Learning Jobs: Van Go & Cottonwood
| 2015 Q2 | story by BOB LUDER   | photos by STEVEN HERTZOG |
VanGo

It’s a beautiful spring day, and bodies hustle and bustle about with abundant and infectious energy and enthusiasm as two of Lawrence’s prominent social service agencies go about the daily business of changing challenged lives for the better.

At Cottonwood Incorporated, a sprawling office and warehouse campus on the city’s south side where individuals with disabilities are supported with a vast array of life skills and jobs training, employees remove labels from canned goods, bag, box and seal any variety of other goods and manufacture straps to hold cargo in place during shipping. Most, if not all of the couple hundred employees wear ear-to-ear smiles, eager to offer greetings to visitors.

Things are quieter but just as active across town at Van Go Inc., an organization tucked into the northeastern corner near downtown Lawrence, just across the street from the railroad depot. A group of about 10 youths are learning about video production and, in fact, are making their own documentary about Van Go itself. It’s the latest project in the agency’s ongoing mission of using art to change the lives for the better of at-risk youths – those suffering from living in poverty, as part of dysfunctional families, dealing with mental and behavioral health issues or any combination thereof.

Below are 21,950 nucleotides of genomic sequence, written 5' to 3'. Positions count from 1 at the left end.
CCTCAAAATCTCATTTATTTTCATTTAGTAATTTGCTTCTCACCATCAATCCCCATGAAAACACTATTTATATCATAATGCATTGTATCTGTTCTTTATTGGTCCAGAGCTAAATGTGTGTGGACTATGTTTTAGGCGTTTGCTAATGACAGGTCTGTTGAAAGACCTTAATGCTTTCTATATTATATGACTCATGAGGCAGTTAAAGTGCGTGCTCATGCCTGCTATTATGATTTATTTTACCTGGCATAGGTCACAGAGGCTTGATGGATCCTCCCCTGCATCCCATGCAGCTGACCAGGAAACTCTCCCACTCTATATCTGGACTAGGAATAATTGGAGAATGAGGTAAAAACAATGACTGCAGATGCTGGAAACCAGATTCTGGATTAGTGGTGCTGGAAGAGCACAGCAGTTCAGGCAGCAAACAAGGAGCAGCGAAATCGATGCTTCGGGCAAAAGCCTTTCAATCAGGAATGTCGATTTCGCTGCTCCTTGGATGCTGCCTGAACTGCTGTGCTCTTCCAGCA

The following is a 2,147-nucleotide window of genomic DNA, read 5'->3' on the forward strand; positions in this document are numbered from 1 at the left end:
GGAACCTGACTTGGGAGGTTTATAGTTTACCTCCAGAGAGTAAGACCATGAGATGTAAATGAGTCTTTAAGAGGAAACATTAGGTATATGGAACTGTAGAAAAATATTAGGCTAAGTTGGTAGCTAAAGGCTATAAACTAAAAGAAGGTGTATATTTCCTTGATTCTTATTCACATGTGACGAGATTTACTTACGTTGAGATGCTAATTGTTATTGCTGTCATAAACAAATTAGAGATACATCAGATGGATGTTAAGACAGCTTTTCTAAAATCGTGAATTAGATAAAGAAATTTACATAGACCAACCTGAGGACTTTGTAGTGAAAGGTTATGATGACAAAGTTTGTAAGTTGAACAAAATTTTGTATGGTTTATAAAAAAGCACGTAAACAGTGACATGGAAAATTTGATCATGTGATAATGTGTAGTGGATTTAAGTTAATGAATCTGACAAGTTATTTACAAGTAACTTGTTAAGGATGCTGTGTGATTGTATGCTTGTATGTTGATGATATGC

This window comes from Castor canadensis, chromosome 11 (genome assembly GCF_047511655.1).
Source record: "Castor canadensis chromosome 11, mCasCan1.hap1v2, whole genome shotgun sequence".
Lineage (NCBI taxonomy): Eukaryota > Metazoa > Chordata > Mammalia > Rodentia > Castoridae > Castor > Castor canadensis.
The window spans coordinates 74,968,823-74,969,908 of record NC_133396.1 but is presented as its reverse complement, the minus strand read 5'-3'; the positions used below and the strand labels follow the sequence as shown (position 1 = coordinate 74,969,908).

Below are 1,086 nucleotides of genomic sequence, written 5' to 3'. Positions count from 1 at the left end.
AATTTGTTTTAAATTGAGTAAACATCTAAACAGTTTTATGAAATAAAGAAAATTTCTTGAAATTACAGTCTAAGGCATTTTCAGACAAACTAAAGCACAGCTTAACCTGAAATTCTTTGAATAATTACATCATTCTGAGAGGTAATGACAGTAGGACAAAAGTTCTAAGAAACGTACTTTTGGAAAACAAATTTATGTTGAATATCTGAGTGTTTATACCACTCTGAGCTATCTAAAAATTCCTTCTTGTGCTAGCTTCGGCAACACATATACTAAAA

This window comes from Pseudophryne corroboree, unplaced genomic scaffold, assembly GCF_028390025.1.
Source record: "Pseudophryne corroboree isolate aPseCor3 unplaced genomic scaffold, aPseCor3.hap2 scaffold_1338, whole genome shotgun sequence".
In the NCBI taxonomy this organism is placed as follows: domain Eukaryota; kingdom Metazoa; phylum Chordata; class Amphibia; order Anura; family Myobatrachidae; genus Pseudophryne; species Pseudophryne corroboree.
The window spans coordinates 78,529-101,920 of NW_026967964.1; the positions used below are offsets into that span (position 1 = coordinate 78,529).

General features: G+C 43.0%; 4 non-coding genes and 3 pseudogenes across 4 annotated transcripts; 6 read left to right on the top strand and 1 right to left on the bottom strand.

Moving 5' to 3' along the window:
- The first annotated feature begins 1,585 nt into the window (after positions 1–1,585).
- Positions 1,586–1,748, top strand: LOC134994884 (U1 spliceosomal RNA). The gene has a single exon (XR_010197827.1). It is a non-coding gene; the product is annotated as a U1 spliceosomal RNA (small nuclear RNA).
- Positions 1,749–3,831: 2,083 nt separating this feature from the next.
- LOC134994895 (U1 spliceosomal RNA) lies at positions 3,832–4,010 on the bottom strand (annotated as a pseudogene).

For those lucky enough to find their way to one of these agencies, Cottonwood and Van Go are lifelines to lives they might never have imagined.

“I’ve learned that I have a future, and I’m learning what I want to do with that future,” says Annastasia Payne, who came to Van Go more than a year ago as a troubled 16-year-old struggling from social anxiety and depression. “When I started working here, I was having trouble making friends and meeting new people. Getting this job helped me out of my shell. It taught me how to be a better employee. I recently had my first solo art show, and I would never have had that opportunity if not for Van Go.”

A wall pieced together by a row of cubicles in the front office at Cottonwood, plastered with dozens of pictures of disabled individuals posing proudly at their daily jobs, says what many perhaps cannot say themselves. They work at local fast-food chains, convenience stores, Montessori schools and other countless employers. These folks, like the youngsters at Van Go, have taken full advantage of opportunities afforded by the support they’ve received.